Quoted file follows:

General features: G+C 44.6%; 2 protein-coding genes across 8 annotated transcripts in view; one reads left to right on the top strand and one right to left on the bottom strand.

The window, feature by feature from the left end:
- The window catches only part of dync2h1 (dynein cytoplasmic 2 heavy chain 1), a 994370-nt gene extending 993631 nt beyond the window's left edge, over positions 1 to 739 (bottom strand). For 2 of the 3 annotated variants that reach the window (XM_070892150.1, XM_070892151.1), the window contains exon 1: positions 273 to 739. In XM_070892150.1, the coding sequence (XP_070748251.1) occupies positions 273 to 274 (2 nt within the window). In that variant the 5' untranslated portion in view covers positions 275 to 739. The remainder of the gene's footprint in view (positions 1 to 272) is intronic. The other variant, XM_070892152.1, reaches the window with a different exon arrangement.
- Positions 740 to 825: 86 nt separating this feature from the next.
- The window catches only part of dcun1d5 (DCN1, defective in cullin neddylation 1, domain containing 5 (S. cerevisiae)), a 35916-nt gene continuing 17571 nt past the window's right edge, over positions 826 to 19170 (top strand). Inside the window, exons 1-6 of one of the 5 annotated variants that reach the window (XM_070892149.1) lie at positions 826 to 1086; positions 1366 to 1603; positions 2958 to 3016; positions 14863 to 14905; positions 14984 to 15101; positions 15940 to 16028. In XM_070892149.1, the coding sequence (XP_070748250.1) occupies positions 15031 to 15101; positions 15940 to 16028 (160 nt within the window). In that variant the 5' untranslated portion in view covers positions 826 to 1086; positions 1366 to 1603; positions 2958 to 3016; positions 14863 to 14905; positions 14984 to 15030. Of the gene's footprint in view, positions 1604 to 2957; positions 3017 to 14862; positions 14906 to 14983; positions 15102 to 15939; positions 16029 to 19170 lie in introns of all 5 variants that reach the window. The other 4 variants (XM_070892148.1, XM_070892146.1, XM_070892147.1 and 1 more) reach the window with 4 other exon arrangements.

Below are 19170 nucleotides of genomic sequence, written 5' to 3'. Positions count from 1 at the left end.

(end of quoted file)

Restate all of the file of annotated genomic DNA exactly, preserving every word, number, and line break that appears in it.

General features: G+C 44.6%; 2 protein-coding genes across 8 annotated transcripts in view; one reads left to right on the top strand and one right to left on the bottom strand.

The window, feature by feature from the left end:
- The window catches only part of dync2h1 (dynein cytoplasmic 2 heavy chain 1), a 994370-nt gene extending 993631 nt beyond the window's left edge, over positions 1 to 739 (bottom strand). For 2 of the 3 annotated variants that reach the window (XM_070892150.1, XM_070892151.1), the window contains exon 1: positions 273 to 739. In XM_070892150.1, the coding sequence (XP_070748251.1) occupies positions 273 to 274 (2 nt within the window). In that variant the 5' untranslated portion in view covers positions 275 to 739. The remainder of the gene's footprint in view (positions 1 to 272) is intronic. The other variant, XM_070892152.1, reaches the window with a different exon arrangement.
- Positions 740 to 825: 86 nt separating this feature from the next.
- The window catches only part of dcun1d5 (DCN1, defective in cullin neddylation 1, domain containing 5 (S. cerevisiae)), a 35916-nt gene continuing 17571 nt past the window's right edge, over positions 826 to 19170 (top strand). Inside the window, exons 1-6 of one of the 5 annotated variants that reach the window (XM_070892149.1) lie at positions 826 to 1086; positions 1366 to 1603; positions 2958 to 3016; positions 14863 to 14905; positions 14984 to 15101; positions 15940 to 16028. In XM_070892149.1, the coding sequence (XP_070748250.1) occupies positions 15031 to 15101; positions 15940 to 16028 (160 nt within the window). In that variant the 5' untranslated portion in view covers positions 826 to 1086; positions 1366 to 1603; positions 2958 to 3016; positions 14863 to 14905; positions 14984 to 15030. Of the gene's footprint in view, positions 1604 to 2957; positions 3017 to 14862; positions 14906 to 14983; positions 15102 to 15939; positions 16029 to 19170 lie in introns of all 5 variants that reach the window. The other 4 variants (XM_070892148.1, XM_070892146.1, XM_070892147.1 and 1 more) reach the window with 4 other exon arrangements.

Below are 19170 nucleotides of genomic sequence, written 5' to 3'. Positions count from 1 at the left end.